Glenn Straub is the new owner of a property in Atlantic City, formerly known as the Revel Casino, who has no plans to move forward with the reopening the venue while gambling regulators of New Jersey are insisting that he get a gaming license.
Speaking with the Associated Press, Straub stated that he should not have to go through the licensing process that is both costly and time consuming as he is acting as a landlord. An outside company will be coming in to run the casino that will be located within the property and Straub feels that he should not have to go through the same process as other casino owners, as he will not be the one operating the casino.
On Friday, Straub was told that he must obtain a casino license by the Division of Gaming Enforcement. The developer of Florida feels that the Division has abused their discretion as he is just acting as a landlord/vendor, using an example as someone who offers produce. He is not going to be running the casino so why would he need a casino license?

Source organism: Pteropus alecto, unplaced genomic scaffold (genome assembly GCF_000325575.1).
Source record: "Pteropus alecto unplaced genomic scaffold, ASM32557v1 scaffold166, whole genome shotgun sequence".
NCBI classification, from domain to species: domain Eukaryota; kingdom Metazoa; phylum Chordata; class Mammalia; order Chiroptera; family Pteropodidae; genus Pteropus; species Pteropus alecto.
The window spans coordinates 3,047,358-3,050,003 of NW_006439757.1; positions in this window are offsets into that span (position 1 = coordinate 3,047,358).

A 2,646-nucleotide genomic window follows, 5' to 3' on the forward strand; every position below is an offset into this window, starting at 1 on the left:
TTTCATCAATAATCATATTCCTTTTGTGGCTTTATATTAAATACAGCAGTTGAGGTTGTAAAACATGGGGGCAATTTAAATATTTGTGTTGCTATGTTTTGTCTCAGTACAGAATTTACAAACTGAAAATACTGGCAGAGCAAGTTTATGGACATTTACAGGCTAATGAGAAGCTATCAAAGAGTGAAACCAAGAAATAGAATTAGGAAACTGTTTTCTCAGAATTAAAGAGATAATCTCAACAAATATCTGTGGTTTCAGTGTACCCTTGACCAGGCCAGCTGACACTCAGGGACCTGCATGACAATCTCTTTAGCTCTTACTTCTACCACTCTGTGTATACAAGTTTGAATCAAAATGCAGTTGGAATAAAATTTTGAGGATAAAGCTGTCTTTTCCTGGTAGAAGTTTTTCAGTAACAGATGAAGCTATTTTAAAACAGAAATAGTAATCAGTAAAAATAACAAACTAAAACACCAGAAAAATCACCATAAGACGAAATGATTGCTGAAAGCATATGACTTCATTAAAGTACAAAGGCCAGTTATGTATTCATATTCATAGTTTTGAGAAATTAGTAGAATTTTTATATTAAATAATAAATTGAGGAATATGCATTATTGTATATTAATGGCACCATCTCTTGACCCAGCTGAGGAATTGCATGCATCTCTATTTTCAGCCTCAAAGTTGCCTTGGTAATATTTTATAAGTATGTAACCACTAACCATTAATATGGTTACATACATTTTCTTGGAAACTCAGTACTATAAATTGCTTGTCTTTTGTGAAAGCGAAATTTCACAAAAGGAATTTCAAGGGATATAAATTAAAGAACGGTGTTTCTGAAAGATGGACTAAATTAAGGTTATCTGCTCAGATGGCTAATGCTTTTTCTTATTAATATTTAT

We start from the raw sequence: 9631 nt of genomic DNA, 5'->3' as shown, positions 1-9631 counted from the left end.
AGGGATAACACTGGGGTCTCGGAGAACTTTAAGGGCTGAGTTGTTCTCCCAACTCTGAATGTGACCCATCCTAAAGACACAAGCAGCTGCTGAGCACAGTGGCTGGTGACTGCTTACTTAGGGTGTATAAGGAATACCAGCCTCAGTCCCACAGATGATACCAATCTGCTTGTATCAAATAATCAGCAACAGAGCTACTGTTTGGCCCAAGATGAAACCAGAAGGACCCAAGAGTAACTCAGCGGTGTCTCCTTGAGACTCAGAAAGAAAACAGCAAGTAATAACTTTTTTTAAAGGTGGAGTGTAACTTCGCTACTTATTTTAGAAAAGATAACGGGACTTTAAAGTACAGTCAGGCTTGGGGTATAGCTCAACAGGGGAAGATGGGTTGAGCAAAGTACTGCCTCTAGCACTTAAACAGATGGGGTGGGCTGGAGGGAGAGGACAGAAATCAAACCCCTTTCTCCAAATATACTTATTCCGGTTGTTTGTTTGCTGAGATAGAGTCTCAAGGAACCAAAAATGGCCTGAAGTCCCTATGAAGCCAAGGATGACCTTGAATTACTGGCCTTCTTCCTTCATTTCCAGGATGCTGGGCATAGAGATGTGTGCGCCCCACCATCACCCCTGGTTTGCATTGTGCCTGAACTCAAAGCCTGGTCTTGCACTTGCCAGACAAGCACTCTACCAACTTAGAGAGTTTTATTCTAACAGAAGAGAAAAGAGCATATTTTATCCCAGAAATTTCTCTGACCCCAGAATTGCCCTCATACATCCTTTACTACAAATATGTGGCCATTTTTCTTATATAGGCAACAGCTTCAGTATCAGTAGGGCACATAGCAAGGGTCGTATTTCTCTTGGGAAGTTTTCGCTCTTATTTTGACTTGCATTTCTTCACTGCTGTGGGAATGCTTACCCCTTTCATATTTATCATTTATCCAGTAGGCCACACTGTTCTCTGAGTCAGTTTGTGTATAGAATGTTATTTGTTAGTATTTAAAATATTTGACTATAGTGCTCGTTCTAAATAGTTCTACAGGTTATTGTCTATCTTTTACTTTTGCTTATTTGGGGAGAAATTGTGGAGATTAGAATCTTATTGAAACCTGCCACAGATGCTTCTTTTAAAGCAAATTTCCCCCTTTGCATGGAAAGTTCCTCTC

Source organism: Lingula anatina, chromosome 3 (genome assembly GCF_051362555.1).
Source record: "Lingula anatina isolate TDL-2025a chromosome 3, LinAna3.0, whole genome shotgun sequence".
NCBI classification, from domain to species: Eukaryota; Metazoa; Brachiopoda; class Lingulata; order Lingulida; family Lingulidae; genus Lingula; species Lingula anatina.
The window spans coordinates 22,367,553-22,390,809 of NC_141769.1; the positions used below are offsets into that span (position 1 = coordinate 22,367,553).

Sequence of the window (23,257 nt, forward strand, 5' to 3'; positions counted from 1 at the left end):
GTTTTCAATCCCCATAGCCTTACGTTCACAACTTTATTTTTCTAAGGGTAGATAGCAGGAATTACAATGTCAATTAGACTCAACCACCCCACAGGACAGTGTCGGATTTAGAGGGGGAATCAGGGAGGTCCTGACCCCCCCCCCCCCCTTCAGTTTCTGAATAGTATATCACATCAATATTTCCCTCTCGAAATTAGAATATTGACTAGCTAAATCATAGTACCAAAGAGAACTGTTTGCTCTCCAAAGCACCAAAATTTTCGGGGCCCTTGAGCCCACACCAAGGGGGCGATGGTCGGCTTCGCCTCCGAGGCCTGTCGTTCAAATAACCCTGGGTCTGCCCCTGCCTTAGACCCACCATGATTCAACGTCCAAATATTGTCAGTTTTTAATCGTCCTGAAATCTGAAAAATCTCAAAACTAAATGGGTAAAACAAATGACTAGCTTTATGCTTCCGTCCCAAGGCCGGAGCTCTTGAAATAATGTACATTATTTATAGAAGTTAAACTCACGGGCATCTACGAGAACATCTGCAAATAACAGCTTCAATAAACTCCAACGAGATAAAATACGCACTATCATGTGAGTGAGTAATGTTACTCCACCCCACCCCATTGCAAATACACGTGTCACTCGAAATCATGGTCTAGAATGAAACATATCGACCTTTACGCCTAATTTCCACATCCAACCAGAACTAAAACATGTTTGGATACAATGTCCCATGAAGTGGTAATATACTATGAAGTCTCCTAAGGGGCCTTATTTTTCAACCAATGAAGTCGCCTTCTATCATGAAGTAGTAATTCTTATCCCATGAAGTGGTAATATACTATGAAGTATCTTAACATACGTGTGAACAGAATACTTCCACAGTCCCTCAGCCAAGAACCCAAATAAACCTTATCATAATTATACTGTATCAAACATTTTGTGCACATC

Straub now plans on appealing the decision within the State Casino Control Commission. He will not move forward with the reopening of the property, which includes a hotel and attractions of the non-gambling variety. This is largely due to the fact that Straub cannot get a license to serve alcohol based on the current situation.
The Division of Gaming Enforcement Director, David Rebuck, stated that New Jersey will consider allowing a lower level license to be obtained by Straub but has emphasized that some type of licensing will be required before the casino will be able to reopen. Rebuck stated that the determination was made that Straub will have to be licensed, with a lesser level to be consider, but no final determination made until the application for licensing has been completed.
Straub had previously hoped to have the hotel up and running, offering 900 guest rooms, as well as non-gambling activities by this week but will be unable to do so. Inspections of the property are still ongoing and several aspects must be covered including a certificate of occupancy before reopening can begin.